Mosquitoes rank high among the most annoying—and most dangerous—insects. Not only do they buzz and bite, but they also carry diseases, including the dreaded Zika virus. But you can fight these pests to protect yourself and your home.
To combat mosquitoes, it helps to know how these tiny bloodsuckers work. Mosquito season usually starts after temperatures reach about 50 degrees Fahrenheit, between early February and early May, depending on where you live.
All mosquitoes feed on nectar and plant juices, but only female mosquitoes drink blood because they need protein to help their eggs develop.
With each bite, a mosquito drinks for an average of four minutes (if you don’t swat it first). Mosquito saliva contains special enzymes to prevent the blood from clotting while they feed. Most people are allergic to the saliva. It triggers a histamine reaction, which is why bites itch so fiercely.
So, how do bloodthirsty mosquitoes track down their hosts? Mosquitoes have different sensors—some that detect carbon dioxide and some that detect body odor molecules. Scientists have even found that these insects are drawn to the scents of smelly socks, unwashed clothes and used bedsheets.
Female mosquitoes can lay 100 eggs at a time, and most mosquito species lay their eggs in water. Within a few days, the eggs turn into larvae, which grow in the water. Within four to 14 days, the larvae become pupae, which turn into adult mosquitoes.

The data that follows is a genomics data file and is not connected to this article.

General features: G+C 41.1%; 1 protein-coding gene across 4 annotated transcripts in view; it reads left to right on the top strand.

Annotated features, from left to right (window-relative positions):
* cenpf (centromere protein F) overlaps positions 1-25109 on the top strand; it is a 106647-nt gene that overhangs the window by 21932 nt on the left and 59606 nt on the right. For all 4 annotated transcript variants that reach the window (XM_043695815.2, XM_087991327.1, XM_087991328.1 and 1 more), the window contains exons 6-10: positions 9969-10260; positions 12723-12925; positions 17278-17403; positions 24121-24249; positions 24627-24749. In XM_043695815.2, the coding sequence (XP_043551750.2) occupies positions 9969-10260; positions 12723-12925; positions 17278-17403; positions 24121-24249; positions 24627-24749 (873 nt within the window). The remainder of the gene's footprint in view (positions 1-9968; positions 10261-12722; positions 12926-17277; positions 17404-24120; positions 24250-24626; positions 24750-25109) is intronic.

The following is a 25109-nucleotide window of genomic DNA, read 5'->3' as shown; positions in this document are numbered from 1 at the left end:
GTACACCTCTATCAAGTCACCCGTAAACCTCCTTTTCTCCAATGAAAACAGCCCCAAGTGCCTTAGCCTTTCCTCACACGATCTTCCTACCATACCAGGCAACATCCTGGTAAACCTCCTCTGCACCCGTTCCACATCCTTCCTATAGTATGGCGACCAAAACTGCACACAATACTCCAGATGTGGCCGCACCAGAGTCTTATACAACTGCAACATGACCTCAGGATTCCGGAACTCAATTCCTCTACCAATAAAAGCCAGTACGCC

The female adult mosquitoes are ready to feed on blood, and the cycle continues. Because water is so critical to mosquito development, removing standing water from around your home before mosquitoes have a chance to lay their eggs is key to reducing their population.
Types of Mosquitoes in the U.S.
The United States is home to about 200 types of mosquitoes, which can spread a variety of diseases to humans. Three of the most common species of mosquitoes in the United States are:
Northern house mosquito. Found mostly in urban and suburban areas, the northern house mosquito preys on humans, other mammals, and birds. It breeds in dirty standing water left, for example, in discarded tires or old dog bowls and is most active from dusk to dawn. This mosquito is a carrier of West Nile virus, which can cause serious neurological illness. It can even transmit heartworm in dogs.
Asian tiger mosquito. The Asian tiger mosquito is found in 26 states throughout the Northeast and the Southeast, as well as California. This mosquito bites during the day, feasting on humans, pets, and even wild animals. Scientists have found that it can spread diseases, but there’s no evidence that any have actually infected humans with Zika, although there have been a few cases in which they spread dengue here in the U. S.